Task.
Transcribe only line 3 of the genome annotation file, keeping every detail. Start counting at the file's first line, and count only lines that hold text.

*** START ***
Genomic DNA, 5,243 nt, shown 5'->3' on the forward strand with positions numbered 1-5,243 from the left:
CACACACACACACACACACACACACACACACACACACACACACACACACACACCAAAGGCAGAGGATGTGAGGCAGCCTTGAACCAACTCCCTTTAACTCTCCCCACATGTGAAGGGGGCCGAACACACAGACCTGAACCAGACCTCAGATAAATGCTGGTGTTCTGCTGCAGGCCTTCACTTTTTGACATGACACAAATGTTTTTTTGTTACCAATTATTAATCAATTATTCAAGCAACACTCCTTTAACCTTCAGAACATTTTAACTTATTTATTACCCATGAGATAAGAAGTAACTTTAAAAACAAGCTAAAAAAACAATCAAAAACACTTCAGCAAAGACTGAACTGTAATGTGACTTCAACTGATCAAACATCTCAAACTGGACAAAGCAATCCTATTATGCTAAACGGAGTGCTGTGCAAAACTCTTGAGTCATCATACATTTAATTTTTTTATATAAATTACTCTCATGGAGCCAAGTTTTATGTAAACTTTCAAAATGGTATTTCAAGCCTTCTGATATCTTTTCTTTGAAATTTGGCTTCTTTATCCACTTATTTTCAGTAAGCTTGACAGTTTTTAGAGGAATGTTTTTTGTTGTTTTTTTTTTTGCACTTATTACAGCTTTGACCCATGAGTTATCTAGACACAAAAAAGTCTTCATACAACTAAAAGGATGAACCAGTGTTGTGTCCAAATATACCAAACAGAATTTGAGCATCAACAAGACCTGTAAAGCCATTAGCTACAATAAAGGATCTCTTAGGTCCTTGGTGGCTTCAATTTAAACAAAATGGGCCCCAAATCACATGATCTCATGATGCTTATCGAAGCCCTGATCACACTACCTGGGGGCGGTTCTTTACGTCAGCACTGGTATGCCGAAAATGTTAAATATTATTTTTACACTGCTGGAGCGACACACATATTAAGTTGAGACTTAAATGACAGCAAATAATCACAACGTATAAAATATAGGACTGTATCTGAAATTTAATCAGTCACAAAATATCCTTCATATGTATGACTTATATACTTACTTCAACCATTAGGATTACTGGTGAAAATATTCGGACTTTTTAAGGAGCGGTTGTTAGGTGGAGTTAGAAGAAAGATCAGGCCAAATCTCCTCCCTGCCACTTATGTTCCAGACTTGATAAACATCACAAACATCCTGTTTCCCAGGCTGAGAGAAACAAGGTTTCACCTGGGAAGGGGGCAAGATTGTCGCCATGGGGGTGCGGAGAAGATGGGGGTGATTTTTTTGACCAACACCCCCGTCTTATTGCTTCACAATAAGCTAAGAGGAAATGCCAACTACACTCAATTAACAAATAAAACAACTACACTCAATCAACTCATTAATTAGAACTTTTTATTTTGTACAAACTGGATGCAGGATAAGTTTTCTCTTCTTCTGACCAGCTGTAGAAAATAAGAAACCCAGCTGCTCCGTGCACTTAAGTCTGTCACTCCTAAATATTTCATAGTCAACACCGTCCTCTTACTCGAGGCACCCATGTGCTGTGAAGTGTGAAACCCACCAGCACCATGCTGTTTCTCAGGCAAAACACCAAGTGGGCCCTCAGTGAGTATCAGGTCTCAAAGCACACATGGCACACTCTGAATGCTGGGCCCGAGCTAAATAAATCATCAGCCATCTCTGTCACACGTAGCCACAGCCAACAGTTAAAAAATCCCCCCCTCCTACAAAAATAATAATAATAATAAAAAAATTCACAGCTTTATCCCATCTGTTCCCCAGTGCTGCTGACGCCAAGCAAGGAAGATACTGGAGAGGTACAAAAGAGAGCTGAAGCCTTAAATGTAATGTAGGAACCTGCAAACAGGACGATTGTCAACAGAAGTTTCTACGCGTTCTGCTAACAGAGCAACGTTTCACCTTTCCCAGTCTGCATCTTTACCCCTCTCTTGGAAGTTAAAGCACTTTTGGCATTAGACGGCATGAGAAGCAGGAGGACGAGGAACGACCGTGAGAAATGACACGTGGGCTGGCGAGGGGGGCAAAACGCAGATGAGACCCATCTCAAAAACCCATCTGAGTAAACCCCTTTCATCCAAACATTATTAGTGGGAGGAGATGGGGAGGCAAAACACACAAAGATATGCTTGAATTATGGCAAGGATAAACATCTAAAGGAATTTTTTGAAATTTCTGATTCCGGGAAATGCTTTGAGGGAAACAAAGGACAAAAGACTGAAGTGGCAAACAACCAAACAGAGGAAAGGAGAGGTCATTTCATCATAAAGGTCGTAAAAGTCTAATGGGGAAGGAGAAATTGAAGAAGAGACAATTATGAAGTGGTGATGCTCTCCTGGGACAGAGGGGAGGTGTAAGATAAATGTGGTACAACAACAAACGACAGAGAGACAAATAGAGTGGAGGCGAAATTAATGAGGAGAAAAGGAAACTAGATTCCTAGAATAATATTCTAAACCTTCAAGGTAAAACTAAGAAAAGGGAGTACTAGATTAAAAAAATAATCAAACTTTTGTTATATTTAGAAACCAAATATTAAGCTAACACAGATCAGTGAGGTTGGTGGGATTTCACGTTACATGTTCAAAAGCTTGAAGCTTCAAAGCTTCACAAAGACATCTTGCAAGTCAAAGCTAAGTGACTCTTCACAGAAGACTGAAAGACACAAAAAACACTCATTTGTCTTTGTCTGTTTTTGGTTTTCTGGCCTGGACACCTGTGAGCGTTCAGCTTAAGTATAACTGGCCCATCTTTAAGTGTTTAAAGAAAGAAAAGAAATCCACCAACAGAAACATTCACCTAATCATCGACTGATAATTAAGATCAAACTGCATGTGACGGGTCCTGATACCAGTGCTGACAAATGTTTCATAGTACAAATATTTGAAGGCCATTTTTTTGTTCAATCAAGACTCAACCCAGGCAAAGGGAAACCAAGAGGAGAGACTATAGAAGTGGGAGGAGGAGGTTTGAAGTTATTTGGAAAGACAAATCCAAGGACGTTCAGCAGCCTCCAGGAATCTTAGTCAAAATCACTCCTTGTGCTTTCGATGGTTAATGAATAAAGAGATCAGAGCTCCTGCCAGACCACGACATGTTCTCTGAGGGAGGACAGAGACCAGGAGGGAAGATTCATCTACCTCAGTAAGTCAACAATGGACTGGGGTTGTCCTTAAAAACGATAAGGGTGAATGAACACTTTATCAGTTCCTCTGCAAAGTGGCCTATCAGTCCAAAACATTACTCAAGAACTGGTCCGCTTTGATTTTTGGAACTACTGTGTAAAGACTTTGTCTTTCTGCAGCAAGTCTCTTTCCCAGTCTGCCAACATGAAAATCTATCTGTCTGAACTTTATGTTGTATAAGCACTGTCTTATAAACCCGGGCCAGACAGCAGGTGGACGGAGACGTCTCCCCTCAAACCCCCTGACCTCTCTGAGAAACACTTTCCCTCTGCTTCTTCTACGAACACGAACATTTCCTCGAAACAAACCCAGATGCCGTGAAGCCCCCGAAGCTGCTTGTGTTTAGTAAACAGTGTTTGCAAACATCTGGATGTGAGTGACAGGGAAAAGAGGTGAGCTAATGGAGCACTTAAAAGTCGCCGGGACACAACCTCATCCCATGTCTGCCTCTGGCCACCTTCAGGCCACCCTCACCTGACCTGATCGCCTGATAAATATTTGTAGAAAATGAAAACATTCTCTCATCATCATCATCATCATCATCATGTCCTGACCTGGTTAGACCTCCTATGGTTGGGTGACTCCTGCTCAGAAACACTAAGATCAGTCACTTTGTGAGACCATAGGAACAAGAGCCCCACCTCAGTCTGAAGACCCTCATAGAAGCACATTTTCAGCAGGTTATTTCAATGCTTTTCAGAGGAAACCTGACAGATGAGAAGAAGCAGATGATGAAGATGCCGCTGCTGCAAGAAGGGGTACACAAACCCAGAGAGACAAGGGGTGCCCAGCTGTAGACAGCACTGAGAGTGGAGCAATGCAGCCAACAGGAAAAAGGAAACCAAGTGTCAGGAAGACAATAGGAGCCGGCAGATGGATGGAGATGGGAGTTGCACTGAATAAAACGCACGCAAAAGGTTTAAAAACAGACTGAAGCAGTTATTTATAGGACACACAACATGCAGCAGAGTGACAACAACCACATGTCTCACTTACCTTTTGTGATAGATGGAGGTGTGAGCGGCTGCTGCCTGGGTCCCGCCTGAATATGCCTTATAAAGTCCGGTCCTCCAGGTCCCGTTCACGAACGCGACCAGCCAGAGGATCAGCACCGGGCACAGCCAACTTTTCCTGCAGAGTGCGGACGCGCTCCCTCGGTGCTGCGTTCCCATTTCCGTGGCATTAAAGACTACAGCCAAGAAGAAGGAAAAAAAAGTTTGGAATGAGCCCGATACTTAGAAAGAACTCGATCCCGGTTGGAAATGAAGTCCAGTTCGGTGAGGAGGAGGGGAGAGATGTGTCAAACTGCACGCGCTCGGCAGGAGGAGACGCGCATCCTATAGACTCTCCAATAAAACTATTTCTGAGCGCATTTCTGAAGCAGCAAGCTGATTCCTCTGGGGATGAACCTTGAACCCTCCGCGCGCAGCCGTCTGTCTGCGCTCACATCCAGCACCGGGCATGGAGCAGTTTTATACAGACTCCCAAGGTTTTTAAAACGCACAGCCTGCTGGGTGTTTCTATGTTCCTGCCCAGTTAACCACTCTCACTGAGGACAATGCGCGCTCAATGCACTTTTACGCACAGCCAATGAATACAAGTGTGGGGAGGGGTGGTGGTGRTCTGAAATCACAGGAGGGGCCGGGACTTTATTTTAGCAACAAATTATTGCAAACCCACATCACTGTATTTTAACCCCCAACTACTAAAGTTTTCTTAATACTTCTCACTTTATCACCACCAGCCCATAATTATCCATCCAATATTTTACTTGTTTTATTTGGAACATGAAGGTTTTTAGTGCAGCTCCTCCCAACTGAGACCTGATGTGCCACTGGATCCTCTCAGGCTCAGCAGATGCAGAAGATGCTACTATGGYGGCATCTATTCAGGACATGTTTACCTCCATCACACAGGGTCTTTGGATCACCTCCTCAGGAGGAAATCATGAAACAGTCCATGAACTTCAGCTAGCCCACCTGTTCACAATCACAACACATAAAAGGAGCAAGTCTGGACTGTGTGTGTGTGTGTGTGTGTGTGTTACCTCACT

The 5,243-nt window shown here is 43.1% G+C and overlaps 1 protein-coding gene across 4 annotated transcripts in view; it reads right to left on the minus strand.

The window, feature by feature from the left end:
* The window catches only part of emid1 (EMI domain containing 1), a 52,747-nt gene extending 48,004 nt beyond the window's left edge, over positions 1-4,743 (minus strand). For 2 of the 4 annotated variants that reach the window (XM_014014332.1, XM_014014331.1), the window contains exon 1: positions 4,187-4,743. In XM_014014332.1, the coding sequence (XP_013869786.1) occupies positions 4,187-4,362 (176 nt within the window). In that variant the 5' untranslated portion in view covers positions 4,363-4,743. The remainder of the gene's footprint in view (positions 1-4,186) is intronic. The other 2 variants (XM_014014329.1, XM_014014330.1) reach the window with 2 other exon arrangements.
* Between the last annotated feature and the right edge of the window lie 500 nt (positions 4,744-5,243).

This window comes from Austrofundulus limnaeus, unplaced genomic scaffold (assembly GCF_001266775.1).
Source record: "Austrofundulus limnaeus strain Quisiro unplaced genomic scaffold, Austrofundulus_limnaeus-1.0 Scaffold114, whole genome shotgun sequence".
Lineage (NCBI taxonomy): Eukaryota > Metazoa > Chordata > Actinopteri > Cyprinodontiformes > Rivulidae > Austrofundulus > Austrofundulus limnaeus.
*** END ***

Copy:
The 5,243-nt window shown here is 43.1% G+C and overlaps 1 protein-coding gene across 4 annotated transcripts in view; it reads right to left on the minus strand.